Hockey fulfills a lot of roles in Canada: It’s a sport, a past-time, a form of entertainment, and, frequently, a symbol for nationhood and identity. Hockey could also be recognized as an evolved continuing cultural heritage landscape, one that retains an active social role in contemporary society.
The origins of hockey are very closely tied to the natural heritage resources of Canada. Born of winter, early forms of hockey were first played on our many lakes and rivers. European settlers began to alter this natural landscape almost immediately, building dams, locks and mill ponds. Hockey quickly found a home on these more reliable and controlled water sources.
As the sport spread, communities began to build special purpose outdoor rinks, a tradition that is still practiced today as a ritual taught and repeated every year. The emergence of the indoor rink introduced built heritage resources to our landscape. Arenas were safer, warmer, protected, and offered a place for spectators to sit, changing the game from a participatory activity to a form of entertainment.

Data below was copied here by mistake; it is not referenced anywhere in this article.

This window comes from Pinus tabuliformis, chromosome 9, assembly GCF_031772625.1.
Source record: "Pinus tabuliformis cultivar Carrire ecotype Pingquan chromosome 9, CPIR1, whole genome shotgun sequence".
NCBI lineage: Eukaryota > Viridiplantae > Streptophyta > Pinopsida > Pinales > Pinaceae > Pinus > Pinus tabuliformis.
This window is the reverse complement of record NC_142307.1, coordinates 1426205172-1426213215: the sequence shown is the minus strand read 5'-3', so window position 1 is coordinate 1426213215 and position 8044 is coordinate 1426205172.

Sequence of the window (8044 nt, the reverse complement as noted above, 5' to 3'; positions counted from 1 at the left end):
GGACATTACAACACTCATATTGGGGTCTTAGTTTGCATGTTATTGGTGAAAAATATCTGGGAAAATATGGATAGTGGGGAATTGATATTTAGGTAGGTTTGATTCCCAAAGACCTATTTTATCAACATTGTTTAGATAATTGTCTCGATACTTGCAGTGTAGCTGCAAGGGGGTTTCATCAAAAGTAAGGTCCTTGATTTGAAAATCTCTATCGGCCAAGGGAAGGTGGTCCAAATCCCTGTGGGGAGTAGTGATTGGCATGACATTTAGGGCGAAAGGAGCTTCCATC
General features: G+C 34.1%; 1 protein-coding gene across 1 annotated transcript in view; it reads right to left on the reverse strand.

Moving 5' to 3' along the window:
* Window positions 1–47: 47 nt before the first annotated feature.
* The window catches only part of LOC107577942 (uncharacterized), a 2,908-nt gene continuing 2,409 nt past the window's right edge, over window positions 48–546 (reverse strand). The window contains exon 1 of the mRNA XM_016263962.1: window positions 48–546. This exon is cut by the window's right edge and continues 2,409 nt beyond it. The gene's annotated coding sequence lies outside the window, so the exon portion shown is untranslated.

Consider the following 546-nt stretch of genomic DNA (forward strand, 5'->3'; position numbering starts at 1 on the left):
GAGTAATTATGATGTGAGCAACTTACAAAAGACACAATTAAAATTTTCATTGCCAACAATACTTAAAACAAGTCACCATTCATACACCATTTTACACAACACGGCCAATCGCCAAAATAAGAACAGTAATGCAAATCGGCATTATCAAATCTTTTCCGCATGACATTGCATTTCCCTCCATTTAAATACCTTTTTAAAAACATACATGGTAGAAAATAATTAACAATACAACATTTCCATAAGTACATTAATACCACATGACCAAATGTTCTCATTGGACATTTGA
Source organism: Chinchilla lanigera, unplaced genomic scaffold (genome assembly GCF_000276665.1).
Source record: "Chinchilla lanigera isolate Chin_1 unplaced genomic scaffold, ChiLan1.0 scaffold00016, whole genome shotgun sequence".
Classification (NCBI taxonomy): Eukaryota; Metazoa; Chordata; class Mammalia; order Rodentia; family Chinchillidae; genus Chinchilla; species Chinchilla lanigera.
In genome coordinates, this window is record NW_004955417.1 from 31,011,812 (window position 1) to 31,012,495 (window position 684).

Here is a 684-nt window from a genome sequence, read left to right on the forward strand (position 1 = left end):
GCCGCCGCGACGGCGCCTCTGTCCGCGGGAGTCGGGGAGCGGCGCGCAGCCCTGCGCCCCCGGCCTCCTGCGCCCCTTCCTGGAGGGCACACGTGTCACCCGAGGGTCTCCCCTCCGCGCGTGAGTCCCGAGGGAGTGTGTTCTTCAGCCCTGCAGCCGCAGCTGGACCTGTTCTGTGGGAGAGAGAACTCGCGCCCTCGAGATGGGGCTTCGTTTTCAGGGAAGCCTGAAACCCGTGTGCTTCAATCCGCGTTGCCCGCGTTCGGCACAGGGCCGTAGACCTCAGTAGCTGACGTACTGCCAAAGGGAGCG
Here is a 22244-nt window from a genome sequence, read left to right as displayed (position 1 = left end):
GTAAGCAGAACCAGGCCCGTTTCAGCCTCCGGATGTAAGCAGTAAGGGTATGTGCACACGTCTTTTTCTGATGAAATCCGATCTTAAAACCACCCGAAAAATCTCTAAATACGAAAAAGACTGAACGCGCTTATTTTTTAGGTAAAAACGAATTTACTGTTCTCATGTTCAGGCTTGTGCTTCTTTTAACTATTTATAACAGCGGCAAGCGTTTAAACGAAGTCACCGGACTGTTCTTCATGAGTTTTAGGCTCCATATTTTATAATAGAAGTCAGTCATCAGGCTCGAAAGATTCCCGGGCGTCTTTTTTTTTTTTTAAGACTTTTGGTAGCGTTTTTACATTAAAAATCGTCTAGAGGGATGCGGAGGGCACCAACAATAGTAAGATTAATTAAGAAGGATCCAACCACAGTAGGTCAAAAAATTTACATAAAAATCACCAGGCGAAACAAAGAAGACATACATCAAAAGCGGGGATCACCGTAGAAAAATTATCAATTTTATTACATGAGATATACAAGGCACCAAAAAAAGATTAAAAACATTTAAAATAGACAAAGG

All of these resources form a network of cultural landscape features that are embedded in the fabric of Canada. The result is a massive cultural heritage landscape that has evolved over time, driven by social, economic, and cultural imperatives, in association with, and in response to the natural environment of Canada.
Yet there are threats to this cultural landscape: The cost of playing the sport, which limits participation of New Canadians and low-income families; Deterioration of arenas in communities that are suffering economically; A changing climate, the loss of the outdoor rink, and the unorganized open play that these spaces provide; and our increased understanding of the risks of contact sport.
The many and varied responses of Canadians to these threats provide alternative approaches to protecting and conserving cultural heritage landscapes.